Feds Green the Fleet but What Happens to Old Cars?

The American Recovery and Reinvestment Act appropriated money to buy 17,246 new vehicles, including 3,000 hybrids, in an effort to improve the fuel economy of the federal fleet across agencies as diverse as the Marines to the U.S. Forest Service.

The General Services Administration claimed that this would lead to a 40 percent improvement in fuel efficiency and remove 334 million pounds of greenhouse gases over the next seven years. However, the GSA does not take into account that unlike the Cash for Clunkers program, which scrapped consumers’ cars, the government’s vehicles will be sold at auction and presumably put back on the road.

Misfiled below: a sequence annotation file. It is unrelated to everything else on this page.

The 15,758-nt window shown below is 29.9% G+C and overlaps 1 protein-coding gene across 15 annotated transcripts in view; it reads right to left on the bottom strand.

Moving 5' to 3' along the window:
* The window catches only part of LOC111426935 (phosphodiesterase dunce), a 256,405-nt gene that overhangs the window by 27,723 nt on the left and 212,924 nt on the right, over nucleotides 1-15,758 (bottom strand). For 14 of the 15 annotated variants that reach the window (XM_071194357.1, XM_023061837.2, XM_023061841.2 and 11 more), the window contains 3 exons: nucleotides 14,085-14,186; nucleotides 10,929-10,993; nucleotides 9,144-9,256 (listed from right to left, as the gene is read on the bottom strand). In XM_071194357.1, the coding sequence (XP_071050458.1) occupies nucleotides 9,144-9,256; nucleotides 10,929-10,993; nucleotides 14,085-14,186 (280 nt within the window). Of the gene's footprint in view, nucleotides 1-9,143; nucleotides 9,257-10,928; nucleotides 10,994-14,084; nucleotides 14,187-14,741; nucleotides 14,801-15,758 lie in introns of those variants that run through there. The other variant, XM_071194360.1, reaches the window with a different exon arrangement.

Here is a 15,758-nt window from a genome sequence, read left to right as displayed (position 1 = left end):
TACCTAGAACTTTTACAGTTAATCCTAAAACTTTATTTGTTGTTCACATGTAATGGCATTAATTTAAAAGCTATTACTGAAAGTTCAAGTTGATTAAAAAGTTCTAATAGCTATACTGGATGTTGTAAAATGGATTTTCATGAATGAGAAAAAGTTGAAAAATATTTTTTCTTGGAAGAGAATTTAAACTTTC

Depending on how much these old vehicles are driven (and whether they replace vehicles that are even less fuel efficient), they could still be on the road for a long time. While greening the federal fleet certainly won’t hurt the environment, the GSA claims must be balanced against the fact that the old vehicles will likely still be driven in some capacity.

"At a value of approximately $40 million, the government-owned replaced vehicles will not go to waste," the GSA said in a statement. "They will be resold to further invest in greening the federal fleet."

The GSA used $300 million in stimulus money to replace cars, trucks and buses with new models that offered better fuel economy. So far, the agency has auctioned off approximately 8,000 of the old vehicles.

Spin Meter: Feds Buy Green Cars, Auction Rejects (Associated Press)

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